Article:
Oral Ketamine

By 333 Therapeutics Consulting LLC

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The history of Ketamine

Ketamine was first discovered in 1960s as an anesthetic, and it’s still being used in emergency rooms and surgeries all over the world. Its safety profile is excellent (meaning that even as an anesthetic, it doesn’t impair the respiratory system so it’s regularly used even in surgeries with children). The World Health Organization has repeatedly recommended that ketamine be considered an “essential” medicine and not monitored as a dangerous substance.

Around the turn of the century, the medical community began discovering the antidepressant potential of ketamine, when people who received the medicine medically began reporting reductions in depressive and even suicidal symptoms.

Frequently Asked Questions

What is ketamine?
‍Ketamine is an alternative medicine for depression and anxiety and also used in treatment of other mental health diagnoses. It doesn’t carry the same side effect profile as more traditional antidepressants - serotonin selective reuptake inhibitors (SSRIs). Many people who’ve had and failed SSRIs, ketamine may be a better option. It works faster than traditional antidepressants, and the neuroplasticity effects are strong, meaning the results are deeper than surface-level symptom relief. It is well known to produce new connections in the brain resulting in improved mood and depression symptoms. That is, ketamine can help to get at the root cause of the psychological pain and depression rather than just at the symptoms that arise as a result.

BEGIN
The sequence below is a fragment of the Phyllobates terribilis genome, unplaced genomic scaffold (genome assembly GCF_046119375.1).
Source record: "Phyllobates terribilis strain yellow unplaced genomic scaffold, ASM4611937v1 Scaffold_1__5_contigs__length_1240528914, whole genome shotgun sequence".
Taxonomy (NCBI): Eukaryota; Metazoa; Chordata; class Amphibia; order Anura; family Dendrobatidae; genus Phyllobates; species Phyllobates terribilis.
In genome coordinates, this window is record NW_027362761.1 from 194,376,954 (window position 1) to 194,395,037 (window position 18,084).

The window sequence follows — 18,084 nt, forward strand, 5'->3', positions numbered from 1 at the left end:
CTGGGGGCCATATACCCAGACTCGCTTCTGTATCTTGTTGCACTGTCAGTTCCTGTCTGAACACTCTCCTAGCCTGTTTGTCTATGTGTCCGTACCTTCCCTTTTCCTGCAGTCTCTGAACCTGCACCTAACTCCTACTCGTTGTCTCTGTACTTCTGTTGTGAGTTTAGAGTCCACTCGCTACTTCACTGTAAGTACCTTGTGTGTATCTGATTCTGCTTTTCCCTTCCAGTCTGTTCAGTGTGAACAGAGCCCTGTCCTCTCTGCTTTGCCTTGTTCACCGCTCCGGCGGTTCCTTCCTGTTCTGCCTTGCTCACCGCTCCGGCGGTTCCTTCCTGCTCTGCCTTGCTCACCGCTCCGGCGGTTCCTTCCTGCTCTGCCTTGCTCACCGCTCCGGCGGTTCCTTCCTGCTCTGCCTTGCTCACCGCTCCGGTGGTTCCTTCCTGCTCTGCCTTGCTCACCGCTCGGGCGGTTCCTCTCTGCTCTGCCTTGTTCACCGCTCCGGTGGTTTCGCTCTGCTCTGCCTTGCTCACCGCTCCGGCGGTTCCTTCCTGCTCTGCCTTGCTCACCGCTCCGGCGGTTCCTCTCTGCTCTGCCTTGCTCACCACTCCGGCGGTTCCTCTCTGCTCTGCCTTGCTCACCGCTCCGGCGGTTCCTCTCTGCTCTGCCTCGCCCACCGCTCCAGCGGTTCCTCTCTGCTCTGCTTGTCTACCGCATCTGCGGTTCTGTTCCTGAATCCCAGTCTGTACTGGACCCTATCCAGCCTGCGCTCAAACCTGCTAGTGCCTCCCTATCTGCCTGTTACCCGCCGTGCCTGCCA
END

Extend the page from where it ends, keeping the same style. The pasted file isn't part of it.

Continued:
‍Why low dose ketamine?
‍You may have heard of ketamine in the context of psychedelics. However, our dosing is different from psychedelic and carries different benefits. The doses we prescribe are low dose meant for the treatment of treatment resistant depression and other mental health diagnoses that have not responded to treatments in the past. This means that it produces an immediate state of calm and ease, and a sense of mental spaciousness.